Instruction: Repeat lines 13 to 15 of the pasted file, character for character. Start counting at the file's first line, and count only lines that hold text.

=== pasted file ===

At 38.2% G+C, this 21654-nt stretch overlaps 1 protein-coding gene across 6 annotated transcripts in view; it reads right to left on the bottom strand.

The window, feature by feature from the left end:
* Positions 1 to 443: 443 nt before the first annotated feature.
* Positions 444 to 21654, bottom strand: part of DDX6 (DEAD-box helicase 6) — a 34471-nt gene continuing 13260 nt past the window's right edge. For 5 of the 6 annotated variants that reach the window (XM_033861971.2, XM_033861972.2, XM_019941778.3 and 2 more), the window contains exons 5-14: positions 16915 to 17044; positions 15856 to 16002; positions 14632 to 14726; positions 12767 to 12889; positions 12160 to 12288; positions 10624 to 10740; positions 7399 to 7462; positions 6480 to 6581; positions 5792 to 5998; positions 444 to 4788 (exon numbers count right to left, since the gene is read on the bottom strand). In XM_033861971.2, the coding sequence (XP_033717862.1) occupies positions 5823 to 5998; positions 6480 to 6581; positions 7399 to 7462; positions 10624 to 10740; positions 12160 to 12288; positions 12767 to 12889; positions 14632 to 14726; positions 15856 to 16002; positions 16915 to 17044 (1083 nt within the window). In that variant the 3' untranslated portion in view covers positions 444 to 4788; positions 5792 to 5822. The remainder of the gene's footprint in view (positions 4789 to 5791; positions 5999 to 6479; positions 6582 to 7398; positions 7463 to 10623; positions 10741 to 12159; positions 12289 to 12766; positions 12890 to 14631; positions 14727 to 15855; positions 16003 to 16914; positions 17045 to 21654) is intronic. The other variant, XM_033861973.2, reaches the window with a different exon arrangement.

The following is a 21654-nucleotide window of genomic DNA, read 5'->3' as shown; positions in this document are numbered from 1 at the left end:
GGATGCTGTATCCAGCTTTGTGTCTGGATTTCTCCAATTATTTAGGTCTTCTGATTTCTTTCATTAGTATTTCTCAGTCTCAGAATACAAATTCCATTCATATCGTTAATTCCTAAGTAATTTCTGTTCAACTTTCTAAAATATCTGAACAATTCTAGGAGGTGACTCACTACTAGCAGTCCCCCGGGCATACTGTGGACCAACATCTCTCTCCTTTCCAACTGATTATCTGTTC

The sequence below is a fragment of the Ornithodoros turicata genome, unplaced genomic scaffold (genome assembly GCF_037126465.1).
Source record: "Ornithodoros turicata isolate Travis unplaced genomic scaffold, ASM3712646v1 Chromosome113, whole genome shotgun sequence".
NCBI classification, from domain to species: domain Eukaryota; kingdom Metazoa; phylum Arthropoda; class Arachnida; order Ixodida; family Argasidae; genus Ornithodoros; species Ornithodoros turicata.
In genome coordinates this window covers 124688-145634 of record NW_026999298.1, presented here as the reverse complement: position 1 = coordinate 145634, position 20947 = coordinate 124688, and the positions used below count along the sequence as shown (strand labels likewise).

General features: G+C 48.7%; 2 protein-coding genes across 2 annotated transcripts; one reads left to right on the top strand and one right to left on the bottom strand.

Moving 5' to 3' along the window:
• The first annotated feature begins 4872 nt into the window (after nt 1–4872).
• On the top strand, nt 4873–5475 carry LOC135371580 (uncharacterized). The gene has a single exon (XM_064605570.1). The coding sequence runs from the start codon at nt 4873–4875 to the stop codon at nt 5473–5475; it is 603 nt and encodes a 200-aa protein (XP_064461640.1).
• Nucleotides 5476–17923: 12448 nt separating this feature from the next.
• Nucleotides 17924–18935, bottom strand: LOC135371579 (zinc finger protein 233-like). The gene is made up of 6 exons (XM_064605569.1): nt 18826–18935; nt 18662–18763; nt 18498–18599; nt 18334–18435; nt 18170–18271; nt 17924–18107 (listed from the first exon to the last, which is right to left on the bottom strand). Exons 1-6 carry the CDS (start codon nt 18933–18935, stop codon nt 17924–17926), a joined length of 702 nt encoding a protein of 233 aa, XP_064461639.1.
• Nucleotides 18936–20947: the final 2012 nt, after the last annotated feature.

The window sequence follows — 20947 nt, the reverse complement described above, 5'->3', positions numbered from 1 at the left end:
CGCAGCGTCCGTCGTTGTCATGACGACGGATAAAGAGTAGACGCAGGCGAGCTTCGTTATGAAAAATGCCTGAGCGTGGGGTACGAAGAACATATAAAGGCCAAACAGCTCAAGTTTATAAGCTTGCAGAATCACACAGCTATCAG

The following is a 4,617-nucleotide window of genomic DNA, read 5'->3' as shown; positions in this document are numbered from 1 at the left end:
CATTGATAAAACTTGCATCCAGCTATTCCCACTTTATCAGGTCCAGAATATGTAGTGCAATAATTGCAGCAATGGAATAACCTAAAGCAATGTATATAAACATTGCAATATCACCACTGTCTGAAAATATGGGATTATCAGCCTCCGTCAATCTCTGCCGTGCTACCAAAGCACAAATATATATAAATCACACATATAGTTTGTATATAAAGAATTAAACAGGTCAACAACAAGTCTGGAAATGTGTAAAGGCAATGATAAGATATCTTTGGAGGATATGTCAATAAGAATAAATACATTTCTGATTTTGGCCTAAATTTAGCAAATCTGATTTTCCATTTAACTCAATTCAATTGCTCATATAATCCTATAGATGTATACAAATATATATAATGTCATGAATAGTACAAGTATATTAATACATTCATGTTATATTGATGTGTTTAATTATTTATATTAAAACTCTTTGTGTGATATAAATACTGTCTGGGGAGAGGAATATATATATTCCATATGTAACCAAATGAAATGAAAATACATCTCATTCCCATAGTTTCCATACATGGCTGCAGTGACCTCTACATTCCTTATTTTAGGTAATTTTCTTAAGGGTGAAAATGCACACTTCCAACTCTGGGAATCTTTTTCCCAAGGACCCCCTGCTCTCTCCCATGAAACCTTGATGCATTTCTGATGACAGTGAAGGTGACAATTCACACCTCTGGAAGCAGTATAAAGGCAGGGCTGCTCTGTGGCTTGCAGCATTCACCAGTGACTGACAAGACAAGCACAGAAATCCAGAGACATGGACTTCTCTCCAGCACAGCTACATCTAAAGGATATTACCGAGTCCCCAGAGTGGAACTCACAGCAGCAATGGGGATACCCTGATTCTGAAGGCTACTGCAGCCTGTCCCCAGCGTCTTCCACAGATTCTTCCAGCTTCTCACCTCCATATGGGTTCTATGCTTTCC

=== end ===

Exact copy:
• The first annotated feature begins 4872 nt into the window (after nt 1–4872).
• On the top strand, nt 4873–5475 carry LOC135371580 (uncharacterized). The gene has a single exon (XM_064605570.1). The coding sequence runs from the start codon at nt 4873–4875 to the stop codon at nt 5473–5475; it is 603 nt and encodes a 200-aa protein (XP_064461640.1).
• Nucleotides 5476–17923: 12448 nt separating this feature from the next.